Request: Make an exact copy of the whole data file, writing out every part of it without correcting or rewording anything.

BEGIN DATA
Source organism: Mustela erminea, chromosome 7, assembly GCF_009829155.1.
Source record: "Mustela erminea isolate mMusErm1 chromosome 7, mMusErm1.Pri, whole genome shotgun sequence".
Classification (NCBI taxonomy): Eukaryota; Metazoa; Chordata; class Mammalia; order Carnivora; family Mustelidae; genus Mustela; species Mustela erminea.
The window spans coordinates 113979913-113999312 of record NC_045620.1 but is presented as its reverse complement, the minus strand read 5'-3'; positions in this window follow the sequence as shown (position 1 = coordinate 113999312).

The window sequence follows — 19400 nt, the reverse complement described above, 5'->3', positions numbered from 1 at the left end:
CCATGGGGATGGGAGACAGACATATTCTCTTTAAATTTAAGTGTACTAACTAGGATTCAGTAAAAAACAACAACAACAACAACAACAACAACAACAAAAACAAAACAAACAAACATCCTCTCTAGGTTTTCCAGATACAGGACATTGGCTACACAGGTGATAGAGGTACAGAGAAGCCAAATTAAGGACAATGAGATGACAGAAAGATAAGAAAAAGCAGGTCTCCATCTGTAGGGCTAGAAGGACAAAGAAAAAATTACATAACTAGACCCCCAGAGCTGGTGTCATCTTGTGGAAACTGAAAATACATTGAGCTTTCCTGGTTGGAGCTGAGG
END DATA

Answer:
Source organism: Mustela erminea, chromosome 7, assembly GCF_009829155.1.
Source record: "Mustela erminea isolate mMusErm1 chromosome 7, mMusErm1.Pri, whole genome shotgun sequence".
Classification (NCBI taxonomy): Eukaryota; Metazoa; Chordata; class Mammalia; order Carnivora; family Mustelidae; genus Mustela; species Mustela erminea.
The window spans coordinates 113979913-113999312 of record NC_045620.1 but is presented as its reverse complement, the minus strand read 5'-3'; positions in this window follow the sequence as shown (position 1 = coordinate 113999312).

The window sequence follows — 19400 nt, the reverse complement described above, 5'->3', positions numbered from 1 at the left end:
CCATGGGGATGGGAGACAGACATATTCTCTTTAAATTTAAGTGTACTAACTAGGATTCAGTAAAAAACAACAACAACAACAACAACAACAACAACAAAAACAAAACAAACAAACATCCTCTCTAGGTTTTCCAGATACAGGACATTGGCTACACAGGTGATAGAGGTACAGAGAAGCCAAATTAAGGACAATGAGATGACAGAAAGATAAGAAAAAGCAGGTCTCCATCTGTAGGGCTAGAAGGACAAAGAAAAAATTACATAACTAGACCCCCAGAGCTGGTGTCATCTTGTGGAAACTGAAAATACATTGAGCTTTCCTGGTTGGAGCTGAGG